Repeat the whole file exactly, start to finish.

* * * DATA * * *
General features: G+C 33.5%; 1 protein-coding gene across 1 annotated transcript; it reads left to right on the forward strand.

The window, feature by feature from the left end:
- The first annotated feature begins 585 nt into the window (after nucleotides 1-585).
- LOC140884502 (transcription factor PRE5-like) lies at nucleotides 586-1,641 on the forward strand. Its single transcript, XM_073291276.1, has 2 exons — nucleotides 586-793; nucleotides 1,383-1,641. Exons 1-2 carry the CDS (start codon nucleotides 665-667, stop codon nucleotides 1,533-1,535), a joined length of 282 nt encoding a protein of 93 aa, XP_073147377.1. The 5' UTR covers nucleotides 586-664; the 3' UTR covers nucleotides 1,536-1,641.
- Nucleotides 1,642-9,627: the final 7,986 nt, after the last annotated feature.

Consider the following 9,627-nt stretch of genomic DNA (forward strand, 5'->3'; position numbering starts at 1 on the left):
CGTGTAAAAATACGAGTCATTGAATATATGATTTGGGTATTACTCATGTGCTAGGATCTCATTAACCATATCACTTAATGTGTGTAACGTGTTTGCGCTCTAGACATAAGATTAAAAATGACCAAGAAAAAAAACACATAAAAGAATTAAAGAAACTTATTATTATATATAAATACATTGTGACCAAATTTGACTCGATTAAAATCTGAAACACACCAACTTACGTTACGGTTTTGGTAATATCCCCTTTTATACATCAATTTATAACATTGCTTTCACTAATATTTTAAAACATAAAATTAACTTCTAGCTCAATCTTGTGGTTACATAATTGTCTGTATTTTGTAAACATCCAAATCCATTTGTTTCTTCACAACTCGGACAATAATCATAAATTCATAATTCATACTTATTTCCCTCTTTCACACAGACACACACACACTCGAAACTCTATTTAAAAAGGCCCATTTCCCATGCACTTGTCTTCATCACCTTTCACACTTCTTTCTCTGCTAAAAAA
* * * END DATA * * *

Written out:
General features: G+C 33.5%; 1 protein-coding gene across 1 annotated transcript; it reads left to right on the forward strand.

The window, feature by feature from the left end:
- The first annotated feature begins 585 nt into the window (after nucleotides 1-585).
- LOC140884502 (transcription factor PRE5-like) lies at nucleotides 586-1,641 on the forward strand. Its single transcript, XM_073291276.1, has 2 exons — nucleotides 586-793; nucleotides 1,383-1,641. Exons 1-2 carry the CDS (start codon nucleotides 665-667, stop codon nucleotides 1,533-1,535), a joined length of 282 nt encoding a protein of 93 aa, XP_073147377.1. The 5' UTR covers nucleotides 586-664; the 3' UTR covers nucleotides 1,536-1,641.
- Nucleotides 1,642-9,627: the final 7,986 nt, after the last annotated feature.

Consider the following 9,627-nt stretch of genomic DNA (forward strand, 5'->3'; position numbering starts at 1 on the left):
CGTGTAAAAATACGAGTCATTGAATATATGATTTGGGTATTACTCATGTGCTAGGATCTCATTAACCATATCACTTAATGTGTGTAACGTGTTTGCGCTCTAGACATAAGATTAAAAATGACCAAGAAAAAAAACACATAAAAGAATTAAAGAAACTTATTATTATATATAAATACATTGTGACCAAATTTGACTCGATTAAAATCTGAAACACACCAACTTACGTTACGGTTTTGGTAATATCCCCTTTTATACATCAATTTATAACATTGCTTTCACTAATATTTTAAAACATAAAATTAACTTCTAGCTCAATCTTGTGGTTACATAATTGTCTGTATTTTGTAAACATCCAAATCCATTTGTTTCTTCACAACTCGGACAATAATCATAAATTCATAATTCATACTTATTTCCCTCTTTCACACAGACACACACACACTCGAAACTCTATTTAAAAAGGCCCATTTCCCATGCACTTGTCTTCATCACCTTTCACACTTCTTTCTCTGCTAAAAAA